Whether you heeded the warning the first time around or indeed the second, US metallers Killer Refrigerator are back to stir us again to the threat of and war with lethal appliances through new album Refrigeration Plague. This time around the rebel rousing caution comes in an even more multi-textured and flavoured technical death thrash proposal which simply has you glancing over your shoulder at those electrical menaces lurking and waiting to strike.
Refrigeration Plague sees the alert incite and rabid creative antics of vocalist/guitarist Cody Coon (UnKured) once more linking up with bassist Countess “Lia” Blender and producer Luke “Java” Sackenheim from Bum-Ass Studios who also took care of mixing and mastering the Cincinnati outfit’s latest confrontation. The album follows 2014 debut full-length When Fridges Rule This World and the moment when arguably people really took notice, The Fridge and the Power it Holds EP of the following year. Confirming the suggestion Java made when sending over the album that Refrigeration Plague is a “tighter” proposition from the band than ever before, the release equally swiftly declares itself their most unpredictable and creatively psychotic without losing any intensity in its instinctive death/thrash breeding across fourteen ferocious encounters.
It opens up with Autoerotic Refrigeration and the dancing bass of Blender before things become far more frantic as Coon in guitar and voice vents his anxiety. Ravenously infectious and rapaciously nagging, the track is a minute and a half of fevered goodness setting up album and a greedy appetite for it with ease.
From there the listener is dragged into the darker heavier grime of Vacuum Doom (Rise of the Dirt Devil), every element as eagerly skittish in the first now revealing a slower, predatory side. Prowling with a sonic glint in its eye, the squealing guitar and vocal tones of Coon again entice; their trespass darkening as the track reveals the bolder tempest of its heart and technical menace of its presence. It ebbs and flows in intensity and creative mania before Night of the Living Bed slips in with its initial corrupted innocence surrounding the introductory tones of Adolf Green who subsequently sets the release ablaze with his sax. The track itself is a sweltering pyre of blackened death and thrash metal; the sonic niggle of the guitar a wiry web as loco as it is skilful; an insanity which eventually consumes the whole irresistible and increasingly psychotic encounter.
Dryers Eve follows with its own creative dementia; a technical delirium which invades and festers like a virus in the psyche. Again the senses enjoyably squirm under the threat of voice and guitar, instincts seduced by the roaming exploits of the bass whether the track saunters or launches itself at breakneck speed. As another threat is uncovered, Killer Refrigerator shows it has really grown in all aspects, next up C.H.U.D. confirming the fact with its virulent asylum of sound and craft. As most around it, it is a slither of a track but one more active and compelling than most multi-minute offerings.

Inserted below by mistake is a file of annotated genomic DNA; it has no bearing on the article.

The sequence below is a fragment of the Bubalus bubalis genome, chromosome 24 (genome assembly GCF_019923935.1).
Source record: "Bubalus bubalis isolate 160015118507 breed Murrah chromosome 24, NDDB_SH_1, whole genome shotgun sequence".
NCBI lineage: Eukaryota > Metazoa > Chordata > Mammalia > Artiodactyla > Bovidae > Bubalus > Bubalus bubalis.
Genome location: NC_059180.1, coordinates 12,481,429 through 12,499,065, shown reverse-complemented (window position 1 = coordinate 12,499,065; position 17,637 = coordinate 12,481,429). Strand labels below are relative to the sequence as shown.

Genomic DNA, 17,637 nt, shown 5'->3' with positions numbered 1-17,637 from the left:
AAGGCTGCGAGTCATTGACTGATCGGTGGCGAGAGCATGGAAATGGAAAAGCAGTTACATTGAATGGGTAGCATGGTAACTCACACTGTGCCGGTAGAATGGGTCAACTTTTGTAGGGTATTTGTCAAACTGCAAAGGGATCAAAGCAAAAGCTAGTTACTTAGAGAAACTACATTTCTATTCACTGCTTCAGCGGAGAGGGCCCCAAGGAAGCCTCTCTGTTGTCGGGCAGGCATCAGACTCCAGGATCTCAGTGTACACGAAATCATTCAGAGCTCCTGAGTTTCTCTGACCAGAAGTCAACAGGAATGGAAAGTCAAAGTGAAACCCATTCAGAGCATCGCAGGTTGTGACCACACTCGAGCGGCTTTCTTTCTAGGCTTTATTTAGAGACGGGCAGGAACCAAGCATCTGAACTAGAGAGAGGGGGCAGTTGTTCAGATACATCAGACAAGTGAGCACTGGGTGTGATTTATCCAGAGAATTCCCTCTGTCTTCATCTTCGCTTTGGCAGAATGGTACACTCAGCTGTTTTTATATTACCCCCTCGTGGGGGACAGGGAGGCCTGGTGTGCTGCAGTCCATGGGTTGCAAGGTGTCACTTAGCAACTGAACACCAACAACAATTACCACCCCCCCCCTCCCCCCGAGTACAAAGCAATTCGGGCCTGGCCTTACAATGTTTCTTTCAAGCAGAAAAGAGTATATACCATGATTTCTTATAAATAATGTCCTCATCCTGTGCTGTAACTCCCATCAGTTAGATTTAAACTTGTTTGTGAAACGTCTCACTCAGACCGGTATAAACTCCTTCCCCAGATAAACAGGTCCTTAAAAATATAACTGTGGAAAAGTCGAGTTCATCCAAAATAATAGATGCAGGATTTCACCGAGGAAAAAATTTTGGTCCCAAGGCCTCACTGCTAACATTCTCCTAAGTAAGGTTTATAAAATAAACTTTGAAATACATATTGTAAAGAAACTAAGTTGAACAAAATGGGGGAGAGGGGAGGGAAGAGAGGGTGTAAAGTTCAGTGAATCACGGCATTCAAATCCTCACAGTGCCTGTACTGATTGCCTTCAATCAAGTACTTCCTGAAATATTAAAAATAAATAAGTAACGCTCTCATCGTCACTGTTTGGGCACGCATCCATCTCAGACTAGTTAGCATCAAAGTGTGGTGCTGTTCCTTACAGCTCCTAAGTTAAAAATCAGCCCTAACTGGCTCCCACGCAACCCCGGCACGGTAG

The excellent funky antics of The Revenge of Frankenstove has hips and imagination swinging next, its cross-over mania a sinister and beguiling aberration while De Maytagus Dom Samsungus is a murky yet still contagious consumption of the senses. Both tracks have body and thoughts trapped and elated with their individual enmities, the first especially addictive before the visceral stomp of Gas Station Strangulation eclipses both; bloodlust in its nostrils and sinful misdoings in its soul.
A Salad Named Elizabeth follows with the guest introduction of Kitty [Pryde]; her flirtatiously unaware of danger tones the prelude to another kitchen nightmare of demonic proportions. Its rabidity in sound and intent is a tsunami of primal discontent and skilful manipulation which fascinates and ravishes the senses. Whether its death bred body quite lives up to the excellent opening is debateable but across four plus minutes, the song has attention and pleasure engrossed, a success Spaghetti and Meatballs similarly achieves with its evil rascality.
The excellently titled It’s Not Over Toilet’s Over springs its technical helter-skelter straight after, infesting ears with sonic and rhythmic paranoia while the murderous trial of Splatterfarm is rose coloured pleasure chewing on the senses.
Refrigeration Plague finishes off with firstly its title track, a malevolent infestation of sound and enterprise becoming more violently catchy by the minute and lastly Beyond Frigid Horizons, a kaleidoscopic fury of metal which almost does not know when to depart and is all the more fun for it.
Killer Refrigerator is not a band for everyone, especially if a sense of humour is left at home, but musically is one of the most enjoyably imaginative and voraciously bold extreme metal propositions out there. So be brave and dive into Refrigeration Plague you have nothing to lose and everything to gain as all those appliances leer at you waiting.
Refrigeration Plague is available now @ https://bumass.bandcamp.com/album/refrigeration-plague
Pete RingMaster 15/08/2017
Copyright RingMaster: MyFreeCopyright